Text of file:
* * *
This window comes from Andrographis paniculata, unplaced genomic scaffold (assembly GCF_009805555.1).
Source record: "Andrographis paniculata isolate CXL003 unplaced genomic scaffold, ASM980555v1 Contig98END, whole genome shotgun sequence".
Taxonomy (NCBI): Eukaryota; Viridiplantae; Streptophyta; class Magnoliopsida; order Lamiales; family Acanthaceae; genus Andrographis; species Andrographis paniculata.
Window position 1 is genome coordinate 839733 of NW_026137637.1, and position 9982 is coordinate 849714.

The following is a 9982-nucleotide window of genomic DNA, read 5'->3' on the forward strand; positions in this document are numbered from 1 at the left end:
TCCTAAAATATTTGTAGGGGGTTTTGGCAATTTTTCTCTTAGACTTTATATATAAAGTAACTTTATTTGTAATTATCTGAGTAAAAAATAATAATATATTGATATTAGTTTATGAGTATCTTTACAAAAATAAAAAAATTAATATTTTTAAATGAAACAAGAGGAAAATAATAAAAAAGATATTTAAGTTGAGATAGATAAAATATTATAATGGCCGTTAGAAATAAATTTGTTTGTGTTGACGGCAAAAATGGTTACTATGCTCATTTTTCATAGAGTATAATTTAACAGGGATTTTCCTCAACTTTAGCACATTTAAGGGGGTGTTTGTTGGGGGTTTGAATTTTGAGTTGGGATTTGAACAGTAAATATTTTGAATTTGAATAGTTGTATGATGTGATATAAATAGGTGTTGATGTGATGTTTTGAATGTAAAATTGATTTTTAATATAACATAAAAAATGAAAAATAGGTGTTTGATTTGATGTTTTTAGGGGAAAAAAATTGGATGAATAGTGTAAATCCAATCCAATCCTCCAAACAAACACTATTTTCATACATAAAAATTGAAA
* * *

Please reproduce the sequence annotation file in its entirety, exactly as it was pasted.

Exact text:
This window comes from Andrographis paniculata, unplaced genomic scaffold (assembly GCF_009805555.1).
Source record: "Andrographis paniculata isolate CXL003 unplaced genomic scaffold, ASM980555v1 Contig98END, whole genome shotgun sequence".
Taxonomy (NCBI): Eukaryota; Viridiplantae; Streptophyta; class Magnoliopsida; order Lamiales; family Acanthaceae; genus Andrographis; species Andrographis paniculata.
Window position 1 is genome coordinate 839733 of NW_026137637.1, and position 9982 is coordinate 849714.

The following is a 9982-nucleotide window of genomic DNA, read 5'->3' on the forward strand; positions in this document are numbered from 1 at the left end:
TCCTAAAATATTTGTAGGGGGTTTTGGCAATTTTTCTCTTAGACTTTATATATAAAGTAACTTTATTTGTAATTATCTGAGTAAAAAATAATAATATATTGATATTAGTTTATGAGTATCTTTACAAAAATAAAAAAATTAATATTTTTAAATGAAACAAGAGGAAAATAATAAAAAAGATATTTAAGTTGAGATAGATAAAATATTATAATGGCCGTTAGAAATAAATTTGTTTGTGTTGACGGCAAAAATGGTTACTATGCTCATTTTTCATAGAGTATAATTTAACAGGGATTTTCCTCAACTTTAGCACATTTAAGGGGGTGTTTGTTGGGGGTTTGAATTTTGAGTTGGGATTTGAACAGTAAATATTTTGAATTTGAATAGTTGTATGATGTGATATAAATAGGTGTTGATGTGATGTTTTGAATGTAAAATTGATTTTTAATATAACATAAAAAATGAAAAATAGGTGTTTGATTTGATGTTTTTAGGGGAAAAAAATTGGATGAATAGTGTAAATCCAATCCAATCCTCCAAACAAACACTATTTTCATACATAAAAATTGAAA